The proposed session addresses the evaluation of learners utilizing survey research methodology common in interprofessional education. The collection of beliefs, attitudes, and behaviors using the pre-post survey methodology may be a flawed approach to assessing the impact of interprofessional education, thereby adding to the inconsistent findings in the literature to date. Interprofessional education has yet to be widely adopted by health professions educators and health systems, as the current findings do not support its effectiveness.
This session will postulate on why the historical data on the efficacy of interprofessional education is inconclusive, followed by a review of survey design methodologies pertinent to the study of interprofessional education. In addition this session will present the pros and cons of survey research in interprofessional education and introduce the impact of overestimation, response shift bias and social desirability response bias on research findings.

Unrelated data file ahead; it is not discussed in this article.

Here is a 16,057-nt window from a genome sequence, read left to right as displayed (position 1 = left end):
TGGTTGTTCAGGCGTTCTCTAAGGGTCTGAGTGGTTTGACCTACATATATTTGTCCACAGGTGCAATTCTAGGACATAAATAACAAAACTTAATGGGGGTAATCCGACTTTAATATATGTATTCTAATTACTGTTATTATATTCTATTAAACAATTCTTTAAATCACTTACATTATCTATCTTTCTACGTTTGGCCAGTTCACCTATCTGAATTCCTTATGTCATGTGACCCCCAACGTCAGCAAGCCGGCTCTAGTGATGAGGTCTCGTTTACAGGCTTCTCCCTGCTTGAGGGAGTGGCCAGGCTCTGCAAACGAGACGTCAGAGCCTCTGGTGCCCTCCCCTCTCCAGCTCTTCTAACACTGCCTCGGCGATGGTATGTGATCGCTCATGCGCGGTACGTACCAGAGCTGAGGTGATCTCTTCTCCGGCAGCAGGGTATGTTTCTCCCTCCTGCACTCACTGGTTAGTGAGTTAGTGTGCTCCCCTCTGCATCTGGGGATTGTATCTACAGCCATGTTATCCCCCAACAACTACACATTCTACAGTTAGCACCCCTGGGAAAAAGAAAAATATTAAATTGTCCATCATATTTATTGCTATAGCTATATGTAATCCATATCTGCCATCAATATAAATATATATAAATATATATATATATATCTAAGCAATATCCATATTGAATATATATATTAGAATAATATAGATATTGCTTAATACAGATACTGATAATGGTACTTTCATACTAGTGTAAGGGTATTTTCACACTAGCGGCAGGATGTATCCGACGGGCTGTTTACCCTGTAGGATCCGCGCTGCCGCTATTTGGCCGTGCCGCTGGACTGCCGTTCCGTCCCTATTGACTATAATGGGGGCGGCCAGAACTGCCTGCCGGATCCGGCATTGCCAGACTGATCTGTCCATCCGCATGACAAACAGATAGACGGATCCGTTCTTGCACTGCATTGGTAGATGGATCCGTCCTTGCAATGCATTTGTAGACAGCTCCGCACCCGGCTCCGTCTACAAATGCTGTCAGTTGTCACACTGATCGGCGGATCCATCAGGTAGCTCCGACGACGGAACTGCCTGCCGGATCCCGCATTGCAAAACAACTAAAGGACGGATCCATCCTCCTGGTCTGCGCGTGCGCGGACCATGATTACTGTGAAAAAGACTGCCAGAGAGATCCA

While the proposed session centers on selecting the appropriate survey research methodology to assess beliefs, attitudes and behavioral following interprofessional education, it is critical to understanding how educational offerings and systems in practice and community settings impact better care and better value for participants in those systems.